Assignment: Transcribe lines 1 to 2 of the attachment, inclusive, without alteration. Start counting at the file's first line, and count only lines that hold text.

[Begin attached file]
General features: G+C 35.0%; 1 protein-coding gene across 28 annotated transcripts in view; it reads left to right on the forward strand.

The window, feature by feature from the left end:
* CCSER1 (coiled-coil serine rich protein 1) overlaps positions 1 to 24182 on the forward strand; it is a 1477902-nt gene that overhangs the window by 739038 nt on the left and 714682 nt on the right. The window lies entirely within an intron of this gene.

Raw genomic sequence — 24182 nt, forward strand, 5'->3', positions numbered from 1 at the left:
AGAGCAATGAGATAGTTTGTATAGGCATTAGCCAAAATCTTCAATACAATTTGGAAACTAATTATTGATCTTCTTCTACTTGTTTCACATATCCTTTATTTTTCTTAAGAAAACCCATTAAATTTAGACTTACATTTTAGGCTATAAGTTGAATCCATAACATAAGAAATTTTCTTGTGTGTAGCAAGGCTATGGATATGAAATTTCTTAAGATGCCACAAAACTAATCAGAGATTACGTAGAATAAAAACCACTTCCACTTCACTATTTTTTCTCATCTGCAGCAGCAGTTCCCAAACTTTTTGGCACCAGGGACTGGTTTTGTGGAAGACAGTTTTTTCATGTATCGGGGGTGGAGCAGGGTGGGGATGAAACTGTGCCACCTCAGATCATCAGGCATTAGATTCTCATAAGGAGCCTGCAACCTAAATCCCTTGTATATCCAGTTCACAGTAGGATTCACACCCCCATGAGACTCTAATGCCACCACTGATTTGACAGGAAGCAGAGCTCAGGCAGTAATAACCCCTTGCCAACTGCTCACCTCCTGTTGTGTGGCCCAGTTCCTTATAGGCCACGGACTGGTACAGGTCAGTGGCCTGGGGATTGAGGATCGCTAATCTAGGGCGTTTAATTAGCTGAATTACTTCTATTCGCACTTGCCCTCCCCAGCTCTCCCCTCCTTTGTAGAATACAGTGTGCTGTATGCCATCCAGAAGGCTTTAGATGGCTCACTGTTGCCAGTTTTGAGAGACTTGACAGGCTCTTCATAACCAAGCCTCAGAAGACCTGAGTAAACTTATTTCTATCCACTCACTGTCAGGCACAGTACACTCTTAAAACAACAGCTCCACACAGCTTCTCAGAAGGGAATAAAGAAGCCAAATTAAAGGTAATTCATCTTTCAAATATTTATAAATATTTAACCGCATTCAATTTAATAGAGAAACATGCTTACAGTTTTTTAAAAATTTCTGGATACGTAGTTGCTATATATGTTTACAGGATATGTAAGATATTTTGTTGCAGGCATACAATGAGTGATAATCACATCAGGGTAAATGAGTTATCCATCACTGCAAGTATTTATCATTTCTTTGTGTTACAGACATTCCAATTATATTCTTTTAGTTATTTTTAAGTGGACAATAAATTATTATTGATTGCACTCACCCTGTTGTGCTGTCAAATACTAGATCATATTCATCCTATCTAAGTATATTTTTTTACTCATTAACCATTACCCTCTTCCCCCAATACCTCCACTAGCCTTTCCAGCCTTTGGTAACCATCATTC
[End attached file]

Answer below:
General features: G+C 35.0%; 1 protein-coding gene across 28 annotated transcripts in view; it reads left to right on the forward strand.

The window, feature by feature from the left end: